The psychological reasons include self-medication, as well as depressive or anxious thoughts caused by difficulties during recovery and rehab. Addiction can also destroy relationships, rob people of career opportunities, and claim entire years of a person’s life. This has a tremendous effect on a person’s self-esteem and psyche, and it’s one of the reasons why building someone back up – helping them rediscover and recontextualize their identity in a positive light – is crucial during treatment.
The social aspect of co-occurring disorders cannot be understated. Access to treatment for both mental health issues and addiction is poor. Few people get the help they need, even after decades of mental health awareness. It can be expensive to seek treatment.
A history of drug use and drug treatment can affect or end career opportunities. A history of mental illness can undermine custody battles and reliability. There is a definite stigma against people with mental health problems and people with a history of drug addiction, even after years of treatment.
Biological, psychological, and social factors can enforce the connection between drug use and mental health problems and make it even harder to get meaningful help. Professional treatment is crucial and something many people are afraid to consider as an option.
Seeking Treatment for a Dual Diagnosis
A co-occurring mental health issue is more than just an addiction running concurrent to a mental disorder. The interconnectivity between the two means that treating one is impossible without treating the other.
Helping someone who began drinking to overcome their anxieties simply stop drinking does not address the underlying issue, nor does it address the ways long-term alcohol consumption can amplify and worsen anxiety disorders. Similarly, treating their anxieties may not be enough to help them avoid their drug of choice. Addiction, at a certain point, is more than just psychological and requires both mental and physical treatment.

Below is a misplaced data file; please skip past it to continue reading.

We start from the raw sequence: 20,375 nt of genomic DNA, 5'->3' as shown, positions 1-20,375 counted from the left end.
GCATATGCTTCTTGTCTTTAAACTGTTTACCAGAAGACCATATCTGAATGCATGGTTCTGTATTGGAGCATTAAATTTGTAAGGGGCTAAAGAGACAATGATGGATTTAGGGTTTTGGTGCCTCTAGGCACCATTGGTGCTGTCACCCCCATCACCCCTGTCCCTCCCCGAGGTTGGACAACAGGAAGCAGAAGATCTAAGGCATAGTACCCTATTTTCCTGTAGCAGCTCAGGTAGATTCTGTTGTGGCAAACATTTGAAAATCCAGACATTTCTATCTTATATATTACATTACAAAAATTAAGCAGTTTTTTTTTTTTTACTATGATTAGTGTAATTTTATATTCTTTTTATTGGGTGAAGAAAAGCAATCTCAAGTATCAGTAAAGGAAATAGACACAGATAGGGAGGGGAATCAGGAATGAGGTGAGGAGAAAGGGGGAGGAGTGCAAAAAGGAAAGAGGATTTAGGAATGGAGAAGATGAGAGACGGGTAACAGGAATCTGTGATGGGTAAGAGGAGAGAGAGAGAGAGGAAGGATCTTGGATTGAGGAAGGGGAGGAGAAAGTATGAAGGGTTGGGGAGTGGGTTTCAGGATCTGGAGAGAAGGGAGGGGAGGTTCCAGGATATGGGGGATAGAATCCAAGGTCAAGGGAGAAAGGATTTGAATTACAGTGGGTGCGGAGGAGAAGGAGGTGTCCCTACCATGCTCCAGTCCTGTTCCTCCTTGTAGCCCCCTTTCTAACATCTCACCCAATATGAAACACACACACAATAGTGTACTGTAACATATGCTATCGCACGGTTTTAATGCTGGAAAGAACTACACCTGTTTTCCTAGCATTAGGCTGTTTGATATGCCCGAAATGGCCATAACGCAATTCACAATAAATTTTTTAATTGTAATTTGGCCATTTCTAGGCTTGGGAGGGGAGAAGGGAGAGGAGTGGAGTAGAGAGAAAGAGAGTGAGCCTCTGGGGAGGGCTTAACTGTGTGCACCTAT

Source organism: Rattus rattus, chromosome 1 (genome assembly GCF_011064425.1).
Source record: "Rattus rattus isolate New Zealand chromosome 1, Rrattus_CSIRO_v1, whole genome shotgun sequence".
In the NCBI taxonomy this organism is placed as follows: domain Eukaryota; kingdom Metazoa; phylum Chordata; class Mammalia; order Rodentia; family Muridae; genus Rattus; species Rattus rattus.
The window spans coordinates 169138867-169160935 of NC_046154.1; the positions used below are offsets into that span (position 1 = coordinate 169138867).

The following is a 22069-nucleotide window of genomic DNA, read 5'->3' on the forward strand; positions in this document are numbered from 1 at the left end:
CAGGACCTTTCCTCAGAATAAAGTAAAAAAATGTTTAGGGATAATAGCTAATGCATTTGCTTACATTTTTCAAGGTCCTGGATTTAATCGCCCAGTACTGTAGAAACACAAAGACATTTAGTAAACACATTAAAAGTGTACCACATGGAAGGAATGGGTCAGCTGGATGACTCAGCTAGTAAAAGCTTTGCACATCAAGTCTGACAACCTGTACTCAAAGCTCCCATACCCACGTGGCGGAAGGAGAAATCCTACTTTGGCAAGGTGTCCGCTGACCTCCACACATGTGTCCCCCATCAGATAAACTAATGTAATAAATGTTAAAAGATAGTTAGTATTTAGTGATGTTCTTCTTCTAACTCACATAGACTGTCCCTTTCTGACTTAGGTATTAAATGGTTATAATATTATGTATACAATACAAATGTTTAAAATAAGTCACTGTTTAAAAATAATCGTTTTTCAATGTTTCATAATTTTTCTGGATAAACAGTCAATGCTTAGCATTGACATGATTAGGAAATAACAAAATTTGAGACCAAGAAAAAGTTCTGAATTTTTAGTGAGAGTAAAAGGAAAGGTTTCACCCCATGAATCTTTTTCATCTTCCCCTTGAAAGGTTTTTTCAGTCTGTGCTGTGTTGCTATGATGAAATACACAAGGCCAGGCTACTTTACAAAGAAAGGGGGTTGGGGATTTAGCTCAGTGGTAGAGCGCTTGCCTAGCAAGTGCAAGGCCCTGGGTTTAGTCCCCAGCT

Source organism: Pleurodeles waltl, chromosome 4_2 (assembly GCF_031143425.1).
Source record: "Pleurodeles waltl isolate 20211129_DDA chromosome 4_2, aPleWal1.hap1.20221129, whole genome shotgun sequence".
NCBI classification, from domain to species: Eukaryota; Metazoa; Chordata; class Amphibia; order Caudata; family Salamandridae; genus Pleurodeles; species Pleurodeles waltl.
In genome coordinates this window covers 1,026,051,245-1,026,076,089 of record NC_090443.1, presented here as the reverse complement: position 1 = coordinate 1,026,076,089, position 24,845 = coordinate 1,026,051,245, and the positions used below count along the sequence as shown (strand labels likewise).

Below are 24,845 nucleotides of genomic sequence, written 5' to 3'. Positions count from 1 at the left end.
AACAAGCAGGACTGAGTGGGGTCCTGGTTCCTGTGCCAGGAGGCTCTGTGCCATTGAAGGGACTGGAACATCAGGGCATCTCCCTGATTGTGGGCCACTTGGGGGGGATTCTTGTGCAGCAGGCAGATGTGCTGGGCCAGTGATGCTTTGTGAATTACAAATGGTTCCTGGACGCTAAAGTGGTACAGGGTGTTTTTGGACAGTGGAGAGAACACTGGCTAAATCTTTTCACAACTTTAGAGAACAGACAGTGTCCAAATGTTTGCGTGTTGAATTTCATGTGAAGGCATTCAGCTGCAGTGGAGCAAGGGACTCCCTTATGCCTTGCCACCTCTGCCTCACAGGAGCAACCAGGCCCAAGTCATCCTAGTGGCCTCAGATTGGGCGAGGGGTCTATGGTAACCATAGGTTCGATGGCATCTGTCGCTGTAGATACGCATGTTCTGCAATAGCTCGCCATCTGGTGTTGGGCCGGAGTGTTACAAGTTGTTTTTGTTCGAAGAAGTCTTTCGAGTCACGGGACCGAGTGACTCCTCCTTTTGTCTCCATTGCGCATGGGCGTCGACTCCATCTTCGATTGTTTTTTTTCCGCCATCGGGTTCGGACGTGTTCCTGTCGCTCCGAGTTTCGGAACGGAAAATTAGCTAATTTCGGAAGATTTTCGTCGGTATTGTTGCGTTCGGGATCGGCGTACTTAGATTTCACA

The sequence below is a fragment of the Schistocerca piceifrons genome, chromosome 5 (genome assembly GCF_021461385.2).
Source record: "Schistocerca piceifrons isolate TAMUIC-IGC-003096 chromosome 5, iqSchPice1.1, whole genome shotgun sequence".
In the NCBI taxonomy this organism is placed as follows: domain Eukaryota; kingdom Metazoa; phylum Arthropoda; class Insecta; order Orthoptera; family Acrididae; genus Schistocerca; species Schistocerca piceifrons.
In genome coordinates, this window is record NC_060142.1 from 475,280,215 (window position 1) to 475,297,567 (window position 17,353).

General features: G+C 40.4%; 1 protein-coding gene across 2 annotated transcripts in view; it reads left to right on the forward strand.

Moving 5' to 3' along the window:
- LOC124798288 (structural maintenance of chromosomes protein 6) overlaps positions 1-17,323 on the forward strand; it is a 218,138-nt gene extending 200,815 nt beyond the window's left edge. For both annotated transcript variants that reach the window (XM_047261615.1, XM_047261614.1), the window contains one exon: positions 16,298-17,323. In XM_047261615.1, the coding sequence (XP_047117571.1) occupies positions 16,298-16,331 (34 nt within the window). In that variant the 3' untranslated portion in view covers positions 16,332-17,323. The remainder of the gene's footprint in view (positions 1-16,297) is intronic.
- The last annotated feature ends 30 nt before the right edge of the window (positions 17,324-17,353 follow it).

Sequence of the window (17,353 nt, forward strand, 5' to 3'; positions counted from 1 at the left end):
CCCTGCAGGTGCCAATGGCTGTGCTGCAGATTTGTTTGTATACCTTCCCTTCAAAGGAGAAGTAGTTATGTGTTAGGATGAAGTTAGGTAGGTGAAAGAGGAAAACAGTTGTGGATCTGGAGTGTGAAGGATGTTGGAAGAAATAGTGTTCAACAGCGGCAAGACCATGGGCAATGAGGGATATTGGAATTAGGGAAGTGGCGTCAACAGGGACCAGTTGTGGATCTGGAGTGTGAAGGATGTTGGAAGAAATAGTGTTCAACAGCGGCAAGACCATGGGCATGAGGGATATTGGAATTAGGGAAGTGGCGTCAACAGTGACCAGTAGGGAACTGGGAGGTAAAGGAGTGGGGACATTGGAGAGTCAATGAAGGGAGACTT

A treatment plan developed for a patient with a co-occurring disorder will usually involve either inpatient or outpatient treatment at the onset of recovery and continue with long-term recovery options in the form of treatment education, group therapy, and developing support systems through family therapy.
Incorporating Family into the Treatment Process
Family therapy can be an effective treatment tool, especially for patients who live with their loved ones. Family dynamics often play the role of either a protective factor or risk factor for mental health problems and addiction, so improving the relationships between family members and their understanding of a loved one’s condition is important for long-term recovery.
The long-term treatment path is a lifelong commitment. Addiction is something that can happen to anyone, and if you have a history of substance use problems, the only way to truly “overcome” that history is through continued sobriety and healthy coping skills. But that doesn’t mean a treatment program, whether inpatient or outpatient, must be a one-and-done deal. It is also important to learn when to recognize a challenge as something you can deal with alone or may require help for, whether professional help or the support of your loved ones.